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cp command

Linux Copy Command Examples

How do I copy files under Linux operating systems?
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Q. How do I copy all the file including subdirectories from DVD disk mounted at /mnt/dvd to /home/tom at a shell prompt under CentOS Linux?

A. You need to use cp command to copy SOURCE to DESTINATION or multiple SOURCE(s) to a DIRECTORY. Gnu cp command has -a option which copy directories recursively while preserving the file attributes such as mode,ownership,timestamps and security contexts, if possible additional attributes such as links et all.

cp command syntax

Use the following syntax:
cp -a {/path/to/source} {/path/to/destination}

For example copy all files including subdirectories from /mnt/dvd/data to /home/tom/data, enter:
$ cp -a /mnt/dvd/data/* /home/tom/data
OR
$ cp -av /mnt/dvd/data/* /home/tom/data

Recursively copy entire directories

Many other command (including cp) support -r or -R option for copying file recursively. For example scp secure network copy command:
$ scp -r *.cpp remote_user@server.nixcraft.in:~
OR use cp command locally (instead of -a option):
$ cp -r *.cpp /path/to/dest

How do I copy files under Linux operating systems? How do I make 2nd copy of a file on a Linux bash shell? How can I copies files and directories on a Linux?
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Linux rebuild the initial ramdisk image

Q: I think I am missing some driver or my initial ramdisk is corrupted for running kernel how do I Rebuild the initial ramdisk image under Linux?

A: You need ramdisk if you have added new hardware devices such as SCSI or FibreChannel controller to your server as the ramdisk contains the necessary modules (i.e. drivers) to initialize hardware driver. If you modified the /etc/modprob.conf (or modules.conf) file then you need to execute special script called mkinitrd.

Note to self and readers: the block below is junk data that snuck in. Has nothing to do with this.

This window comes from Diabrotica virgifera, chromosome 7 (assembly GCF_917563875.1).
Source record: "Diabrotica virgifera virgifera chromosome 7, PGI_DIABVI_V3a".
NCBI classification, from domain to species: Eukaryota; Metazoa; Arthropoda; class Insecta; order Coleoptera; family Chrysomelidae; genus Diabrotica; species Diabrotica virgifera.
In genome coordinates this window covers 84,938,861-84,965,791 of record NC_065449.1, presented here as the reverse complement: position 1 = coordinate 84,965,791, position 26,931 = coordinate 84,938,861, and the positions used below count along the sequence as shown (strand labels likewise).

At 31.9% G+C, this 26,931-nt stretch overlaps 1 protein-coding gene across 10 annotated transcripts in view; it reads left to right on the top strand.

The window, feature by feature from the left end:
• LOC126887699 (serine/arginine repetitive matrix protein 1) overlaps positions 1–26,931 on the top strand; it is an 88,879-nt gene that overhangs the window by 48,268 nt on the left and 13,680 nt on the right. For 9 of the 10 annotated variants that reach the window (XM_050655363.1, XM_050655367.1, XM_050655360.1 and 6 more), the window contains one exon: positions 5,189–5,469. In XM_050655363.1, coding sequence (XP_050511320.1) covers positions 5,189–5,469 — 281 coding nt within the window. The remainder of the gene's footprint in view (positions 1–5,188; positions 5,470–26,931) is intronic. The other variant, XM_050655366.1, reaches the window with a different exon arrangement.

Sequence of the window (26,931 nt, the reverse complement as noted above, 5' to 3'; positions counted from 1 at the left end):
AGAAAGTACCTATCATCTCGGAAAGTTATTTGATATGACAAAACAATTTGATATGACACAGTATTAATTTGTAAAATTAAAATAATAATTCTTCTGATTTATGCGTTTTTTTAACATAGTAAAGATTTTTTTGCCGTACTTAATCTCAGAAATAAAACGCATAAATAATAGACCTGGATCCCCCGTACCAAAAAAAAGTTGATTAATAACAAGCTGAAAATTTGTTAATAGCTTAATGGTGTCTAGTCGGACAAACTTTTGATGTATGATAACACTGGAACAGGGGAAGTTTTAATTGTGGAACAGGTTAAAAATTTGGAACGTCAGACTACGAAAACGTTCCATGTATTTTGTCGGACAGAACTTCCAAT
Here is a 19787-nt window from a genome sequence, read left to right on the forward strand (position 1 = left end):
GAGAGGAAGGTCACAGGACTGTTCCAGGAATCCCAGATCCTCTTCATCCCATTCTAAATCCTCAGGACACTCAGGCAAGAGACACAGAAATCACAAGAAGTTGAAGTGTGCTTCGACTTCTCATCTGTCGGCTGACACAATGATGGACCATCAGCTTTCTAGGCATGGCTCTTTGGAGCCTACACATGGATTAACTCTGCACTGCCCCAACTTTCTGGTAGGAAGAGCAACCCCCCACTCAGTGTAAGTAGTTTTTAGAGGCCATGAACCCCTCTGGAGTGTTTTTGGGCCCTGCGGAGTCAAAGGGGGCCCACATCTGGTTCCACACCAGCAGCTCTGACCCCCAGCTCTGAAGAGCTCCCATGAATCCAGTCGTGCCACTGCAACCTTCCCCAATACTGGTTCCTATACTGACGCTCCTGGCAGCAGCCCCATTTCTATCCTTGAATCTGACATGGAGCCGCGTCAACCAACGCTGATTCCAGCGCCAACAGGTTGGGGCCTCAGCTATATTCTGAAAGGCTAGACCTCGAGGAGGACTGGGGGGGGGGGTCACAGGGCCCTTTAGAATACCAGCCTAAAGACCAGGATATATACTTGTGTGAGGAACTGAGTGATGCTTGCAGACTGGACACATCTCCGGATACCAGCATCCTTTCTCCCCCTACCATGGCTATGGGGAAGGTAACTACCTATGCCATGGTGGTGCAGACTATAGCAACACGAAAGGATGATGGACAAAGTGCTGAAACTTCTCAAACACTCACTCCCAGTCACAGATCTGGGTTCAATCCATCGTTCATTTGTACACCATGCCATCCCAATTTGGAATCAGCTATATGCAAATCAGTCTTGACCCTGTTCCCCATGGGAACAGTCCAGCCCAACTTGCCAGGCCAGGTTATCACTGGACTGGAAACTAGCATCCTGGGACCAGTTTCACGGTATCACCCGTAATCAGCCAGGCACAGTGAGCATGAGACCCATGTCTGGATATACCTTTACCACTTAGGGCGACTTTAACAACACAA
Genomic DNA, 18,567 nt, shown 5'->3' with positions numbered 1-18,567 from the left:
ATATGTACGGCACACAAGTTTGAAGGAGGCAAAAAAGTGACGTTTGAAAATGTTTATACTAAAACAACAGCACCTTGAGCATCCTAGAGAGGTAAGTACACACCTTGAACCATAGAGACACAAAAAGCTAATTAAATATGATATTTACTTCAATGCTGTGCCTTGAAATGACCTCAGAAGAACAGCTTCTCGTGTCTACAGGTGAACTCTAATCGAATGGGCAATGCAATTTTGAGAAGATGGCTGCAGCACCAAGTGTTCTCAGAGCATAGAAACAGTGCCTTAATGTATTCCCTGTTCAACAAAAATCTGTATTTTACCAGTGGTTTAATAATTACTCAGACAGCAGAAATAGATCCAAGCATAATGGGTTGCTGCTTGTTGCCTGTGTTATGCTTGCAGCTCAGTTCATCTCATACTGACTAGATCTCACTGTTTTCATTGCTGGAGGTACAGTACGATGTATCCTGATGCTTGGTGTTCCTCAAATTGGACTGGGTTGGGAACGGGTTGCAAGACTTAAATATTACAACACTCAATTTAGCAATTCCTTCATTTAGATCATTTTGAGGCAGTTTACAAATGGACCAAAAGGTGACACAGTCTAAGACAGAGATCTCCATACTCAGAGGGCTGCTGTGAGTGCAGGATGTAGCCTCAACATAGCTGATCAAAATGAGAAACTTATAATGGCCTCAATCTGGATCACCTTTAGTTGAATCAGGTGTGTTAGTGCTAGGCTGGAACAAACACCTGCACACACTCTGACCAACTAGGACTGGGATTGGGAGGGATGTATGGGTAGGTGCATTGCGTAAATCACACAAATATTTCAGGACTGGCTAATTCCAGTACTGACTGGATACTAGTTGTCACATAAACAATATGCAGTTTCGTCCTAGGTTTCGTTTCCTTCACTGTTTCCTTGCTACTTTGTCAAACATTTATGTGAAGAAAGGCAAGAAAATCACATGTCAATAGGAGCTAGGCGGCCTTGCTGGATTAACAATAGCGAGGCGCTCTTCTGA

The mkinitrd script constructs a directory structure that can serve as an initrd root file system. It then generates an image containing that directory structure using mkcramfs, which can be loaded using the initrd mechanism. The kernel modules for the specified kernel version will be placed in the directory structure. If version is omitted, it defaults to the version of the kernel that is currently running.

Find out your kernel version:
# uname -r
2.6.15.4
Make backup of existing ram disk:
# cp /boot/initrd.$(uname -r).img /root
To create initial ramdisk image type following command as the root user:
# mkinitrd -o /boot/initrd.$(uname -r).img $(uname -r)
# ls -l /boot/initrd.$(uname -r).img

You may need to modify grub.conf to point out to correct ramdisk image, make sure following line existing in grub.conf file:
initrd /boot/initrd.img-2.6.15.4.img
When the system boots using an initrd image created by mkinitrd command, the linuxrc will wait for an amount of time which is configured through mkinitrd.conf, during which it may be interrupted by pressing ENTER. After that, the modules specified in will be loaded.